“If the refugee said they were attacked by the Janjaweed, I would tell them no, say that government forces also provided help from behind.”

The Janjaweed are a militia accused of having ties to the government of Sudan.

Mansur explains why he and other Darfurian translators opted to exaggerate information for visiting journalists and investigation teams.

“We were mad at that government at the time because of what had happened.

“Plus, we were simply employees, the weather was hot, the terrain was harsh and we wanted to get our work done.”

Ismail Muhammad Yusuf was a witness to an attack carried out by the Janjaweed in the village of Shataya in 2004 and later fled to Chad.

He recalls that in June 2005, three investigators came and asked him how many people were killed in his village.

“I said 116-117, but the translator then argued that these investigators came from far places, so you must give a greater number, say 300.”
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From Aljazeera, Thu. Sep. 10, 2009 - excerpt:
Darfur groups 'padded' death tolls
A group of former Sudanese activists says some of the figures of those reported dead and displaced in the conflict in Sudan's western Darfur region were exaggerated.

The former Darfur rebel activists told Al Jazeera that they increased tolls and gave false evidence during investigations conducted by delegates from foreign organisations into the conflict.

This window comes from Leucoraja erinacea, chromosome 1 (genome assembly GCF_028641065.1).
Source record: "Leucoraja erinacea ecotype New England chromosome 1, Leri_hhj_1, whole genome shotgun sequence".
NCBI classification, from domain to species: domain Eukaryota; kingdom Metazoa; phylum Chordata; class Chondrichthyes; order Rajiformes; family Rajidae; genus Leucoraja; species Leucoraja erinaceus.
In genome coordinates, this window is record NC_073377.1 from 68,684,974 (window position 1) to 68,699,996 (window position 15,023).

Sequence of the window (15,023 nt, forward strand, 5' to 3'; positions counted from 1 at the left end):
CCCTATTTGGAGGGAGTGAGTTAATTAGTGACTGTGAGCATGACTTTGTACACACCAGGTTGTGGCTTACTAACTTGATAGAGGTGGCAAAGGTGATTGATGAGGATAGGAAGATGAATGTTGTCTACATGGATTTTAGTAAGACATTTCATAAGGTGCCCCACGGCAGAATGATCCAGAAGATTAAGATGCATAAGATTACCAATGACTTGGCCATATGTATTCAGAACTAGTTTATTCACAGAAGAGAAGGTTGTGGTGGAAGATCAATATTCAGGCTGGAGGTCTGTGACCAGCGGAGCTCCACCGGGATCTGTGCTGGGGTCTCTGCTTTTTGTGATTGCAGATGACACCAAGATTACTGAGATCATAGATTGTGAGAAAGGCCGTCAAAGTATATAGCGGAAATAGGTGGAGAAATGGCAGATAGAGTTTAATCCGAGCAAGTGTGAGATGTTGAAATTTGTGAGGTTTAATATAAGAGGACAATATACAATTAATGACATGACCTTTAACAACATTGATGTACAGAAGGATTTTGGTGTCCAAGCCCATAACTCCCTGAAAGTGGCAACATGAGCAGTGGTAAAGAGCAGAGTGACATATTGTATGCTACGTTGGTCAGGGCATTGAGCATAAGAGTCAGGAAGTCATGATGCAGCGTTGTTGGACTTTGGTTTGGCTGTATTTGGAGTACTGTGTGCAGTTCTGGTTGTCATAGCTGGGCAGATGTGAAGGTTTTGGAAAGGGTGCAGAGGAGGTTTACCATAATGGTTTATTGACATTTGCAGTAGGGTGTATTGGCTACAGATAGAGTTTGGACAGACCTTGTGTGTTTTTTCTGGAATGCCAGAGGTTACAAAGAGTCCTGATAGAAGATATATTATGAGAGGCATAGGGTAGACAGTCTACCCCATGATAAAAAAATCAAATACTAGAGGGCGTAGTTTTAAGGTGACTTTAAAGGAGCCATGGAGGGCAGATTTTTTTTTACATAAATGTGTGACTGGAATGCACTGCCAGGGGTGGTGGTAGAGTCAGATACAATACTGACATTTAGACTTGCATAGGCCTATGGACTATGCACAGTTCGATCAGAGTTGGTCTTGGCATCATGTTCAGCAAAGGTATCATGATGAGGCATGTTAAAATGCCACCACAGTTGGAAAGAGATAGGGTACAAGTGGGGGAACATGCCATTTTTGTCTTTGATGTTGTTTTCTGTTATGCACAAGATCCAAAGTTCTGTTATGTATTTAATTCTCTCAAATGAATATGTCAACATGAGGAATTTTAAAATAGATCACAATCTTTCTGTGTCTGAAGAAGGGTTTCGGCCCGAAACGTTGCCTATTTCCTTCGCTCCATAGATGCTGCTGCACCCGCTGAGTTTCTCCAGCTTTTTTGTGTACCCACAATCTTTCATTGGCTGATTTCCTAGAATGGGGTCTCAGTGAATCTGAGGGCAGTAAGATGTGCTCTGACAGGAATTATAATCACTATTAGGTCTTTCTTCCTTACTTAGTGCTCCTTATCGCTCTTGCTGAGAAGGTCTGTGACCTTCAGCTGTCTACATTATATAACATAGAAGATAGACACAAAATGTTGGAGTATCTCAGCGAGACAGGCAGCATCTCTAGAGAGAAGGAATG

"We used to exaggerate the numbers of murders and rapes," Salah al Din Mansour, a former translator with World NGOs in Darfur, said.

"If the figure was 10, for example, we asked people to say two or three hundred."

"In case of an attack on a certain village, from the Janjawid, we used to ask them to mention the government forces with their Land Cruiser cars, in order to involve the government in the tribal clashes."

The group said they had decided to admit to their fabrications in an attempt to put an end to the crisis.

'False' testimonies

Al Jazeera's Mohamed Vall said the group claimed its false testimonies also helped build a criminal case against Omar al-Bashir, the Sudanese president, by the International Criminal Court (ICC).
Government officials have hailed the activists' alleged confessions as vindication of their long-time denial of committing war crimes in Darfur.

"We will continue listening to these confessions with the UN, with the permanent and non-permanent members ... namely in terms of raising the awareness of the international community to the necessity to support the national efforts," Halim Abdul Mahmoud, Sudan's ambassador to the UN, said.

But Yahia Bolad, a spokesman for the rebel Sudan Liberation Movement, said the people making the allegations were not a part of Sudan's resistance group and were fabricating their claims.

"Many NGOs and many international leaders visited Darfur and they concluded that there are war crimes and crimes against humanity, and the United States also labelled it as a genocide," he told Al Jazeera.

"The evidence was there. The villages were destroyed, the IDPs [internally displaced persons], the refugees - this is clear evidence."